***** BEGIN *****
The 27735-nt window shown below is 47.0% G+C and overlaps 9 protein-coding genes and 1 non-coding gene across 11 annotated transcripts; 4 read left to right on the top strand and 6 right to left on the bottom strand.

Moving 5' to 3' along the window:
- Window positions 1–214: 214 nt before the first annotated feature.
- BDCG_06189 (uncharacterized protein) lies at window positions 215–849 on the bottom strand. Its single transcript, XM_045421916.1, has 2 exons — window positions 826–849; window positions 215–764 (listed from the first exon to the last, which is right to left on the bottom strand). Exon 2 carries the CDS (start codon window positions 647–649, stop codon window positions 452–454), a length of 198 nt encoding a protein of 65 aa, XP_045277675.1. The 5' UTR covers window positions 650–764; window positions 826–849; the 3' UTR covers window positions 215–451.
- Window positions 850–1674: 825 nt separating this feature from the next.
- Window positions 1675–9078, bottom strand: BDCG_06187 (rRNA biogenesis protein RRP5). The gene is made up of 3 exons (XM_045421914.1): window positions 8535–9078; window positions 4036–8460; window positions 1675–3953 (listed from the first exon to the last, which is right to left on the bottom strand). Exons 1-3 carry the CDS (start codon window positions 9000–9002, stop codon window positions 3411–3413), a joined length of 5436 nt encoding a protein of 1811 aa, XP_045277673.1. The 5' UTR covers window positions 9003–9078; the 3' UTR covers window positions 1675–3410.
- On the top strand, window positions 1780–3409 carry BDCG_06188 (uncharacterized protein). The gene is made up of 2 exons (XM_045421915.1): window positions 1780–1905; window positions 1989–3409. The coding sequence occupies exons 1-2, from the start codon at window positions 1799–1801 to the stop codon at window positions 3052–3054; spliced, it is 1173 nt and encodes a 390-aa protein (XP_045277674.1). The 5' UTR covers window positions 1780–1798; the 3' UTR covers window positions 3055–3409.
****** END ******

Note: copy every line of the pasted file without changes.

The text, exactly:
The 27735-nt window shown below is 47.0% G+C and overlaps 9 protein-coding genes and 1 non-coding gene across 11 annotated transcripts; 4 read left to right on the top strand and 6 right to left on the bottom strand.

Moving 5' to 3' along the window:
- Window positions 1–214: 214 nt before the first annotated feature.
- BDCG_06189 (uncharacterized protein) lies at window positions 215–849 on the bottom strand. Its single transcript, XM_045421916.1, has 2 exons — window positions 826–849; window positions 215–764 (listed from the first exon to the last, which is right to left on the bottom strand). Exon 2 carries the CDS (start codon window positions 647–649, stop codon window positions 452–454), a length of 198 nt encoding a protein of 65 aa, XP_045277675.1. The 5' UTR covers window positions 650–764; window positions 826–849; the 3' UTR covers window positions 215–451.
- Window positions 850–1674: 825 nt separating this feature from the next.
- Window positions 1675–9078, bottom strand: BDCG_06187 (rRNA biogenesis protein RRP5). The gene is made up of 3 exons (XM_045421914.1): window positions 8535–9078; window positions 4036–8460; window positions 1675–3953 (listed from the first exon to the last, which is right to left on the bottom strand). Exons 1-3 carry the CDS (start codon window positions 9000–9002, stop codon window positions 3411–3413), a joined length of 5436 nt encoding a protein of 1811 aa, XP_045277673.1. The 5' UTR covers window positions 9003–9078; the 3' UTR covers window positions 1675–3410.
- On the top strand, window positions 1780–3409 carry BDCG_06188 (uncharacterized protein). The gene is made up of 2 exons (XM_045421915.1): window positions 1780–1905; window positions 1989–3409. The coding sequence occupies exons 1-2, from the start codon at window positions 1799–1801 to the stop codon at window positions 3052–3054; spliced, it is 1173 nt and encodes a 390-aa protein (XP_045277674.1). The 5' UTR covers window positions 1780–1798; the 3' UTR covers window positions 3055–3409.